On May 30, Québec City Mayor Régis Labeaume addressed an audience of business people from the Chamber of Commerce of Metropolitan Montreal for the first time in 10 years in office. With no shortage of topics to address and with the energy he is known for, Mr. Labeaume sent the signal that Québec City is changing to encourage the Montréal business community to check out what is happening “at the end of highway 20.”
Formerly a city with one out of six employees working in the public service, Québec City has diversified its economy over the years, reducing this ratio to one out of ten.
With the recent announcement of the Réseau structurant de transport en commun, a $3 billion, 56 km tramway project with 38 stations, Québec City will soon break ground on the largest construction site in its history. The mayor believes this is a major test for the city and a sign that it is rapidly evolving.
Here are three important messages from his speech.
Immigration is the political topic of the day, both in Montréal and Québec City. With so many positions to fill in the province, Régis Labeaume has begun a charm offensive to convince immigrants to settle in the capital.
According to the Mayor, Québec City has to increase its diversity. The city has 37,000 immigrants (7.6% of its population), and he hopes to see this number rise quickly to help fill the 17,000 positions currently vacant in Québec City, which has a low unemployment rate of 3.3%.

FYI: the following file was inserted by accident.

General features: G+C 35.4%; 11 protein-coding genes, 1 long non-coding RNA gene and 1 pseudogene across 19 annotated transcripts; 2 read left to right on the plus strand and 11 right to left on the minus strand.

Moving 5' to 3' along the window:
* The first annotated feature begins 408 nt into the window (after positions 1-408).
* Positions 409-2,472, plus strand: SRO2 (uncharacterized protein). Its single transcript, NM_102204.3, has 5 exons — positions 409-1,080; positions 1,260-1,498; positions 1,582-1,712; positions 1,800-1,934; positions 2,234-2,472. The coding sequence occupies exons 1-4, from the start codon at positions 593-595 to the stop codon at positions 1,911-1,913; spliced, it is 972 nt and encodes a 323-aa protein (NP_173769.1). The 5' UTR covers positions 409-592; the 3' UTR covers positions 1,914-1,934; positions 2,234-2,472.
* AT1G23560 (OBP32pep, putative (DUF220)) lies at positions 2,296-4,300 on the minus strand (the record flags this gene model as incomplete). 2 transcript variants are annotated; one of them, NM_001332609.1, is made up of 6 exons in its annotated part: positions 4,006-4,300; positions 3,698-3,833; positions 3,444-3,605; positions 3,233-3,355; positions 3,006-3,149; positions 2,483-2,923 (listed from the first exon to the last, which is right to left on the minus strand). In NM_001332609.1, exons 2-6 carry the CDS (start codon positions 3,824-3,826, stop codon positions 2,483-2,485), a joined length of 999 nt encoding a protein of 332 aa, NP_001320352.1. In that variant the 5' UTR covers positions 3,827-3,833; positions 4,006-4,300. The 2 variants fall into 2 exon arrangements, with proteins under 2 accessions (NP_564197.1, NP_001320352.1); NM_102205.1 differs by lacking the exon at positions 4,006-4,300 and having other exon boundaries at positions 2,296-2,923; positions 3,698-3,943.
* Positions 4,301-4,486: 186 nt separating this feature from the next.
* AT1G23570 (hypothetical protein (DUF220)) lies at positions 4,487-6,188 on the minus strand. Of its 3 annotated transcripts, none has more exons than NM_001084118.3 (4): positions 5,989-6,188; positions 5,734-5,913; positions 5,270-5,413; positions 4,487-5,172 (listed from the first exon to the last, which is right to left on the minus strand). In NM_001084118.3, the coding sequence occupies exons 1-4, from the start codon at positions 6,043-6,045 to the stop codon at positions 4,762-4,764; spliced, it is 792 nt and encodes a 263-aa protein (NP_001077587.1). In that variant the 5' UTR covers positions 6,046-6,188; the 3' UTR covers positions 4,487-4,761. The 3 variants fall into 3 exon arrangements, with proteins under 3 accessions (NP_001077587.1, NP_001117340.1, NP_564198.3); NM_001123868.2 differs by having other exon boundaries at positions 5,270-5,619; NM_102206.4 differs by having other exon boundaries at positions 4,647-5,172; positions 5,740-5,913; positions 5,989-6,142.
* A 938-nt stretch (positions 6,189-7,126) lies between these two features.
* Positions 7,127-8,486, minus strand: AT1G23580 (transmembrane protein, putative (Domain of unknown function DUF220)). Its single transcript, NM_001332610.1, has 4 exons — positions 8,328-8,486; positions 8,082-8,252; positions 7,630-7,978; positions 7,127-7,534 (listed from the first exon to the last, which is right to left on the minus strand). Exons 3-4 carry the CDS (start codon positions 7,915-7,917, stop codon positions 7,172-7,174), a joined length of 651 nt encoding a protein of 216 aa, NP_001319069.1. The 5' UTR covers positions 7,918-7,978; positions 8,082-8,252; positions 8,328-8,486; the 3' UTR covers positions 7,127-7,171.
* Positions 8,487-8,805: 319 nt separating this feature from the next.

Pointing to the great quality of life in Québec City and emphasizing how safe it is, the mayor believes that the city’s economic future is at stake. His visit to Montréal included a trip to the Salon de l’immigration to convince newcomers to settle in Québec City.
The capital is shedding its reputation as a city of bureaucrats, largely on account of the entrepreneurial intentions that are on the rise in the city, Régis Labeaume said. In the past five years, this intention has doubled, and the Mayor believes that entrepreneurs are open to taking more risk, because they can see the city’s potential.
The Mayor listed many innovations developed in the city in health care, artificial intelligence and creative industries. This ability to innovate is helping modernize Québec City and the image it is projecting, according to the Mayor.
However, the Mayor does not want to stop there. In five years, he wants Québec City to be the most entrepreneurial city in the country. He is relying on the concerted efforts of his administration, businesses and universities to get there.
A call for collaboration on maritime commerce
Mayor Labeaume concluded his speech on a note he considered more delicate, addressing the Québec City container terminal. As Port of Montreal develops its expansion project for the Contrecoeur terminal, the Mayor wants Québec City to use its geographical advantages, particularly the river, to develop its own port activities.
He called for cooperation between the ports of Québec City and Montréal, so that international maritime commerce develops in the province to keep pace with competing ports in the eastern U.S. He believes that joining forces would benefit everyone concerned.